President Trump claims that the U.S. has one of the lowest mortality rates from COVID-19. The number of deaths from COVID-19 per million people in the U.S. is one of the worst in the world. Since early November, more than 1,000 Americans have died from COVID-19 every day, and the average exceeded 1,500/day as of mid-Nov. 703 of every million  Americans has died from coronavirus thus far. This rate per million has been surpassed by Belgium, Spain, and Peru; is similar to the UK, Mexico, and Italy; but is much higher than Canada, Germany, Switzerland, Israel, or Poland.
Rooms and surfaces should be sterilized to reduce the spread of the virus. The virus is rarely spread from contaminated surfaces. The virus stays  in the air when people talk, breathe, sing, cough, etc., which is the main way that the virus is spread. By Nov. 2020, experts agreed that sterilizing rooms and surfaces is rarely needed in homes, hotels, or offices. They urge the safeguards focus more attention to air filtration systems.
Older adults are the only ones at risk of getting coronavirus.  Children are not at risk. People of any age can become infected with the virus.  Children and adults can become very ill or even die from the virus, although older adults are most likely to be hospitalized or die from it. Over 1 million U.S. children have been diagnosed with COVID-19, resulting in 6,337 hospitalizations and 133 deaths, according to a November report from the American Academy of Pediatrics.
Once you get COVID-19, you cannot get it again. There are a few cases of patients who recovered and then were re-infected months later. There are no studies yet to determine how long immunity might last, or for whom. One man in Nevada who became re-infected with COVID-19 became more ill the second time he was infected. It is unknown yet whether people who become re-infected can spread the virus the second time they are ill.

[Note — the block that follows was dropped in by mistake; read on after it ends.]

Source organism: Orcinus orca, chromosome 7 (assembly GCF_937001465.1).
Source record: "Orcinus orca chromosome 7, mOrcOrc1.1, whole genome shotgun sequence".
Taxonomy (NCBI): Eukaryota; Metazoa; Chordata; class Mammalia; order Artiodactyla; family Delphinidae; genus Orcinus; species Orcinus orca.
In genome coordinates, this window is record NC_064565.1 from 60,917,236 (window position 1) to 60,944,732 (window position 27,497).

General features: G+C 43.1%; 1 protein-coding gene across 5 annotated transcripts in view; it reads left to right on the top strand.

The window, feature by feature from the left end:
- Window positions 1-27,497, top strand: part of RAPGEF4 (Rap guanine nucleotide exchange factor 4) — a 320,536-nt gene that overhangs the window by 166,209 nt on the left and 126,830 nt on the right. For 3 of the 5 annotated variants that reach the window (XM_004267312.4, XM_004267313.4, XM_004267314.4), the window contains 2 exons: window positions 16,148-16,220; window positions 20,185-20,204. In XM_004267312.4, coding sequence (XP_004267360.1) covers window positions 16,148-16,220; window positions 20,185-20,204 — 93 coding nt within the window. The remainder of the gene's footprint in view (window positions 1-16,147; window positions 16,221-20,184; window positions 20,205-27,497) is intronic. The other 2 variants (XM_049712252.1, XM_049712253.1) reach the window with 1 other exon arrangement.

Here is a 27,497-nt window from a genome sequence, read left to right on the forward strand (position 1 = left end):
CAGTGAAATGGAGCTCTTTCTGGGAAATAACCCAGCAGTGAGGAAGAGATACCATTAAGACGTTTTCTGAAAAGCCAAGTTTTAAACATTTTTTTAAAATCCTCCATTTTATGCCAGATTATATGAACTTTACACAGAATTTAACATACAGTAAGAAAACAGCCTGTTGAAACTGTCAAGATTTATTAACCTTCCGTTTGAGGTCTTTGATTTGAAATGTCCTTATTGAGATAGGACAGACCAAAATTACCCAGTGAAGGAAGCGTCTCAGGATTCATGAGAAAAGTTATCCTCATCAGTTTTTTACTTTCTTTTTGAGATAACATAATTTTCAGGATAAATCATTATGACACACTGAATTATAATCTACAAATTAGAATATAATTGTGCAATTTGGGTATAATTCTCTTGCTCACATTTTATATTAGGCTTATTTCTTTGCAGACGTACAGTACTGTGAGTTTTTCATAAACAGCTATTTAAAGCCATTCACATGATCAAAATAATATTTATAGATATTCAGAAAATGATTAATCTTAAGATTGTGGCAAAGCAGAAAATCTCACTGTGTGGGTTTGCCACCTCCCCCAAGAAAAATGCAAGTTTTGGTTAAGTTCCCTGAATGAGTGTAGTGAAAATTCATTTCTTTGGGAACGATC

Only 6% of deaths reported from COVID-19 are actually due to COVID-19. Death certificates are usually required to list all factors contributing to the death, so only 6% of people who died from COVID-19 had it listed as the only cause of death. Most people who die from COVID-19 have at least one other health condition, and COVID-19 is more deadly for people with health conditions such as diabetes. According to the CDC, people who died from COVID-19 had an average of 2.6 additional health conditions, such as pneumonia or hypertension. People with other health conditions are more likely to die of COVID-19, but COVID-19 is still the cause of death. Infectious disease expert Dr. William Schaffner has said “If it hadn’t been for the COVID virus infection, these people would be living today…it’s still the COVID virus that killed them.”
Antibody tests can let you know if you are immune to COVID-19. Antibody tests can tell you if you previously had the coronavirus. Unfortunately, we still don’t know whether that provides immunity, or how long immunity would last. According to the CDC, there are antibody tests and other serological tests that may show who has been infected with this novel coronavirus or other coronaviruses. There is no scientific evidence to prove whether or not these antibodies prevent future infections.
The COVID-19 pandemic will disappear soon. As long as some people are infected and they are in contact with others, the virus will spread. Most states have been surging to their highest levels of cases since October.